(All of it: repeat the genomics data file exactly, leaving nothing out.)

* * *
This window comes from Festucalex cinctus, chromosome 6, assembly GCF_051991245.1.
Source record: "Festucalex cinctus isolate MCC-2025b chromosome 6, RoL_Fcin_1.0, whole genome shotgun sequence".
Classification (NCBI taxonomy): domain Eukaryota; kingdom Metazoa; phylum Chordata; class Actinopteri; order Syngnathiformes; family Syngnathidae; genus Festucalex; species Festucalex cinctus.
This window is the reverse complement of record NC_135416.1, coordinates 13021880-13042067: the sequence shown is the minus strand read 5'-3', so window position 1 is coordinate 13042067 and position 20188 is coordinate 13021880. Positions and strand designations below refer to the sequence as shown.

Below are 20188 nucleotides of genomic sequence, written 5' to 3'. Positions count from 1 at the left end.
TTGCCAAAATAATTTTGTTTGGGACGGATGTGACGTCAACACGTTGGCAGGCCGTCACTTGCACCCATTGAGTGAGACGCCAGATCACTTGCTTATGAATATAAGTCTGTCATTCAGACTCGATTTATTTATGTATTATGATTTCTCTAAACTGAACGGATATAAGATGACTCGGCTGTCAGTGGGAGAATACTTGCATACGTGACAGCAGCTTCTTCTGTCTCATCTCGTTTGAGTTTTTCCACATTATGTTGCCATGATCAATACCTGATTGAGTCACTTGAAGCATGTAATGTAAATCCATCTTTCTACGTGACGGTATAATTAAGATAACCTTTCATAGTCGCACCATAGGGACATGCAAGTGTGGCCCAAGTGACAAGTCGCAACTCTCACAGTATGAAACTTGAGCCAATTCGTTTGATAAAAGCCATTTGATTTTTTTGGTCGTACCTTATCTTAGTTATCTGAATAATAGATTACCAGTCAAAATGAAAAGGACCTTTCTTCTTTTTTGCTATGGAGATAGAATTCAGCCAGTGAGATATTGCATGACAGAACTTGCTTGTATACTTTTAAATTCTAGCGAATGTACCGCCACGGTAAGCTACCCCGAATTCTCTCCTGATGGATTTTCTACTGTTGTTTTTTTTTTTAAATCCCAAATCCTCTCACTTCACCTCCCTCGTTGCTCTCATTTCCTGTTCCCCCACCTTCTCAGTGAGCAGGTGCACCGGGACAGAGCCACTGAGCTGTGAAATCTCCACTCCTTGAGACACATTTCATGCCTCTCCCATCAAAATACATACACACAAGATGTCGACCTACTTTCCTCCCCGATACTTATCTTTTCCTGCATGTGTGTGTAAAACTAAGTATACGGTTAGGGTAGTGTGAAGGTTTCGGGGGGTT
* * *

This window comes from Festucalex cinctus, chromosome 6, assembly GCF_051991245.1.
Source record: "Festucalex cinctus isolate MCC-2025b chromosome 6, RoL_Fcin_1.0, whole genome shotgun sequence".
Classification (NCBI taxonomy): domain Eukaryota; kingdom Metazoa; phylum Chordata; class Actinopteri; order Syngnathiformes; family Syngnathidae; genus Festucalex; species Festucalex cinctus.
This window is the reverse complement of record NC_135416.1, coordinates 13021880-13042067: the sequence shown is the minus strand read 5'-3', so window position 1 is coordinate 13042067 and position 20188 is coordinate 13021880. Positions and strand designations below refer to the sequence as shown.

Below are 20188 nucleotides of genomic sequence, written 5' to 3'. Positions count from 1 at the left end.
TTGCCAAAATAATTTTGTTTGGGACGGATGTGACGTCAACACGTTGGCAGGCCGTCACTTGCACCCATTGAGTGAGACGCCAGATCACTTGCTTATGAATATAAGTCTGTCATTCAGACTCGATTTATTTATGTATTATGATTTCTCTAAACTGAACGGATATAAGATGACTCGGCTGTCAGTGGGAGAATACTTGCATACGTGACAGCAGCTTCTTCTGTCTCATCTCGTTTGAGTTTTTCCACATTATGTTGCCATGATCAATACCTGATTGAGTCACTTGAAGCATGTAATGTAAATCCATCTTTCTACGTGACGGTATAATTAAGATAACCTTTCATAGTCGCACCATAGGGACATGCAAGTGTGGCCCAAGTGACAAGTCGCAACTCTCACAGTATGAAACTTGAGCCAATTCGTTTGATAAAAGCCATTTGATTTTTTTGGTCGTACCTTATCTTAGTTATCTGAATAATAGATTACCAGTCAAAATGAAAAGGACCTTTCTTCTTTTTTGCTATGGAGATAGAATTCAGCCAGTGAGATATTGCATGACAGAACTTGCTTGTATACTTTTAAATTCTAGCGAATGTACCGCCACGGTAAGCTACCCCGAATTCTCTCCTGATGGATTTTCTACTGTTGTTTTTTTTTTTAAATCCCAAATCCTCTCACTTCACCTCCCTCGTTGCTCTCATTTCCTGTTCCCCCACCTTCTCAGTGAGCAGGTGCACCGGGACAGAGCCACTGAGCTGTGAAATCTCCACTCCTTGAGACACATTTCATGCCTCTCCCATCAAAATACATACACACAAGATGTCGACCTACTTTCCTCCCCGATACTTATCTTTTCCTGCATGTGTGTGTAAAACTAAGTATACGGTTAGGGTAGTGTGAAGGTTTCGGGGGGTT